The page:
A hero (Greek: ἣρως) in Greek mythology is a demigod, a half-god/half-human being. Herakles, for example, was the son of the god Zeus and the mortal woman Alkmene. Heroes performed extraordinary feats and were worshipped in hero cults.
The word hero comes from the Greek ἥρως (hērōs), "hero" (literally "protector" or "defender"), particularly one such as Heracles with divine ancestry or later given divine honors.
In the modern world, hero has lost its ancient meaning. It now means someone who is courageous ("The firefighter who saved my baby is a hero."). Heroes are "heroic", they have "heroism". They help in saving people or a society from bad people, villains, or natural disasters. A hero can also be someone who is helpful, polite, or helping people who need it. The word is used in the sports world to mean an extraordinary player or athlete ("football hero", "Olympic hero", etc.). The female equivalent of the male hero is the "heroine".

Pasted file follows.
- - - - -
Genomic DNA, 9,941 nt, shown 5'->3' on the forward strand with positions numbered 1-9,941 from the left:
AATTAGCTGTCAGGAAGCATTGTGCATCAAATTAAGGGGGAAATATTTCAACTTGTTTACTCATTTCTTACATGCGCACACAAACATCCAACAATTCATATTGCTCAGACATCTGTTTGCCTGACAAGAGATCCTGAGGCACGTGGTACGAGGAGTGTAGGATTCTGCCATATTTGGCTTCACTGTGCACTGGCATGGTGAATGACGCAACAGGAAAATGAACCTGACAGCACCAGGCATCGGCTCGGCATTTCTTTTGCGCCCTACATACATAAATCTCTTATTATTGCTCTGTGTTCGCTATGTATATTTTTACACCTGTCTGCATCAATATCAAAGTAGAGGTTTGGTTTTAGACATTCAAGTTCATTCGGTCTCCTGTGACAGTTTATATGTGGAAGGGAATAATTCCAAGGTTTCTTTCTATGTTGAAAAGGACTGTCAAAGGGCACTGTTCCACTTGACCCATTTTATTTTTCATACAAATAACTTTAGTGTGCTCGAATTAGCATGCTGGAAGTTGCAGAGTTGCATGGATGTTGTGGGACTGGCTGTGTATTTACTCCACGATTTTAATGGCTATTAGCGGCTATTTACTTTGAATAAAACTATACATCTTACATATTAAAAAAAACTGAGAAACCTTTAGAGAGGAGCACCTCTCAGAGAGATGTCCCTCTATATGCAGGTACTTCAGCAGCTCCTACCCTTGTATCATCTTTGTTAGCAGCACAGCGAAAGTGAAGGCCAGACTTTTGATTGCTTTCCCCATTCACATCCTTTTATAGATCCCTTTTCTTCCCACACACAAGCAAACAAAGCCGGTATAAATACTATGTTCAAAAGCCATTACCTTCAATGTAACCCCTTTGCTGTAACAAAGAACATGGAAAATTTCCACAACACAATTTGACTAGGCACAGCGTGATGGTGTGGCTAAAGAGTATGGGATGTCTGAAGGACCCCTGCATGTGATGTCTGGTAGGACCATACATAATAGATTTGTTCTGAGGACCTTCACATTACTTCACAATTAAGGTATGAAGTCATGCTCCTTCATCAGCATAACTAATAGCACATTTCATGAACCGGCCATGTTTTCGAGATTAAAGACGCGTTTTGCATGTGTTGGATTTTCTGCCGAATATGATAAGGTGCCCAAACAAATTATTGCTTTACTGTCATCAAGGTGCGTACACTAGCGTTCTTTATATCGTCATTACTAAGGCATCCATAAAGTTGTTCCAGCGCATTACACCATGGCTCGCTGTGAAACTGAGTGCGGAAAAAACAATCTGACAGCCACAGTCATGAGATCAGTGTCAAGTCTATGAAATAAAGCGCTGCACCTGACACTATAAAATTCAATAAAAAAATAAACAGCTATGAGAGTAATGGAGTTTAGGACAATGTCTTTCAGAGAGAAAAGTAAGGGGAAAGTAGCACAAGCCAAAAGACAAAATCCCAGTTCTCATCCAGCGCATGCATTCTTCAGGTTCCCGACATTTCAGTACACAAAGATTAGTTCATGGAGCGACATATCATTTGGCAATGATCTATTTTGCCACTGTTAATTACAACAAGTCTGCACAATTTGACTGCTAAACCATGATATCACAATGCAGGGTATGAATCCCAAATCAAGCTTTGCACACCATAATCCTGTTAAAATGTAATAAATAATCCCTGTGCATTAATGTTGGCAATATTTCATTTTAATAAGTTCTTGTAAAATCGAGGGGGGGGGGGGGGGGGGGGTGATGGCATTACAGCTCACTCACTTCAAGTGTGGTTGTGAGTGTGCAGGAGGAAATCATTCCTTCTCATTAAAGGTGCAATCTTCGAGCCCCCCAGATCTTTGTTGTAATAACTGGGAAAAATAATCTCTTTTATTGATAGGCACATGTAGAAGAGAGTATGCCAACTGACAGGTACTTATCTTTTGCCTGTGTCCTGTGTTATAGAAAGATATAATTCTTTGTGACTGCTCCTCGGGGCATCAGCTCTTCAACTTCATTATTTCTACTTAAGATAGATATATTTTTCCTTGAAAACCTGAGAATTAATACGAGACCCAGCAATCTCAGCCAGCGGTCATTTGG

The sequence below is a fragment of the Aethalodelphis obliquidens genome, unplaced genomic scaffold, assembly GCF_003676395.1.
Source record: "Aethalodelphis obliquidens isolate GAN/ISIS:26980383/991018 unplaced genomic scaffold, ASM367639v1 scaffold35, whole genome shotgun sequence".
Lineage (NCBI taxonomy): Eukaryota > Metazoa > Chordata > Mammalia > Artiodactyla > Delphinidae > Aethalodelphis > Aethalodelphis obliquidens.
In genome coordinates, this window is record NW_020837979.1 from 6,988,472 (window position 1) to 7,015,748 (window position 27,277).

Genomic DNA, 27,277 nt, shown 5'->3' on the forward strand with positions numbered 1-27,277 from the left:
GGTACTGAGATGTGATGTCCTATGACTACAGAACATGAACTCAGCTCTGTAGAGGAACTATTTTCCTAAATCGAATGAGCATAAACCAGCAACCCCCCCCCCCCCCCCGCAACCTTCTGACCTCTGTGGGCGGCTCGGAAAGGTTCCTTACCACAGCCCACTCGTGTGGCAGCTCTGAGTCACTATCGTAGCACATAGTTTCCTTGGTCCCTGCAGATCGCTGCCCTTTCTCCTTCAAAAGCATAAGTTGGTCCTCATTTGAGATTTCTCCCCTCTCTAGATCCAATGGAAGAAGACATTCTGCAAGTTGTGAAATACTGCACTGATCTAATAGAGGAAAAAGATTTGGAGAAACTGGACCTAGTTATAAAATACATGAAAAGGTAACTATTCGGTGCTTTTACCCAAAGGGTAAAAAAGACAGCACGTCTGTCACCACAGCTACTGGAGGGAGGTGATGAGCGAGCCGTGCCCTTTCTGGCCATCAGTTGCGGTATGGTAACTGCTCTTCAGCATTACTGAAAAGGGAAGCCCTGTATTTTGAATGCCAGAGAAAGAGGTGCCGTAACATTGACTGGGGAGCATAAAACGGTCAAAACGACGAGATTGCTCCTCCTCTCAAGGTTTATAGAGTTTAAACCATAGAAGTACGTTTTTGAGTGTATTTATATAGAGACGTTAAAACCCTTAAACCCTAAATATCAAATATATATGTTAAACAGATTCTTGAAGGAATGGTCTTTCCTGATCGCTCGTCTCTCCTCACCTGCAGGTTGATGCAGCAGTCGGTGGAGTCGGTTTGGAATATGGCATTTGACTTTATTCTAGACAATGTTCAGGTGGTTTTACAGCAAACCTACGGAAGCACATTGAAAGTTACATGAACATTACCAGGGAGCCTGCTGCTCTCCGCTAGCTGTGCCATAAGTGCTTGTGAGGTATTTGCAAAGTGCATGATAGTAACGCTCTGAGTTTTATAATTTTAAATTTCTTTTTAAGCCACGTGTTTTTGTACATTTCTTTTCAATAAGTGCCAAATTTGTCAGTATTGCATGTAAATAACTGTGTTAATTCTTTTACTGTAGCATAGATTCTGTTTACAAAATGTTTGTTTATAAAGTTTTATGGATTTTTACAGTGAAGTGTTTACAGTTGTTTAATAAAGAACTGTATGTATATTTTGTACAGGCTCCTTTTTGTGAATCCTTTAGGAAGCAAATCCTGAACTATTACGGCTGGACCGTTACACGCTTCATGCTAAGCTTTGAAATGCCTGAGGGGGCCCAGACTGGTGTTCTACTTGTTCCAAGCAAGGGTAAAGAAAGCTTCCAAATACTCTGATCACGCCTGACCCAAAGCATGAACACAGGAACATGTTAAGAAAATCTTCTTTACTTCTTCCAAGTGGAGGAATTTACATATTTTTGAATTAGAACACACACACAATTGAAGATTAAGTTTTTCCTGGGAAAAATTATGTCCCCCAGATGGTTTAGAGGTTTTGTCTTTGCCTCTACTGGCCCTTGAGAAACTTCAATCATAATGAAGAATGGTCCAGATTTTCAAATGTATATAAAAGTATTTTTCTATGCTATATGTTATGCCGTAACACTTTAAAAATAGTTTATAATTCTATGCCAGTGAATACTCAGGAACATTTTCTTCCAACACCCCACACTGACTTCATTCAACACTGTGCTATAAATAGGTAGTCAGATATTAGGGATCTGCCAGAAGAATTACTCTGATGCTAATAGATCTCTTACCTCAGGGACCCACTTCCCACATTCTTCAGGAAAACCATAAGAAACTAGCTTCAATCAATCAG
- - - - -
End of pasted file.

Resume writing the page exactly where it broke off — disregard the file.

Sometimes, the protagonist (or main character) of a story is called the "hero" of the story. Some fictional characters are superheroes.
The opposite of a hero is a villain. A female such as Joan of Arc is a heroine
References[change | change source]
- ↑ "hero | Origin and meaning of hero by Online Etymology Dictionary". www.etymonline.com. Retrieved 2021-05-12.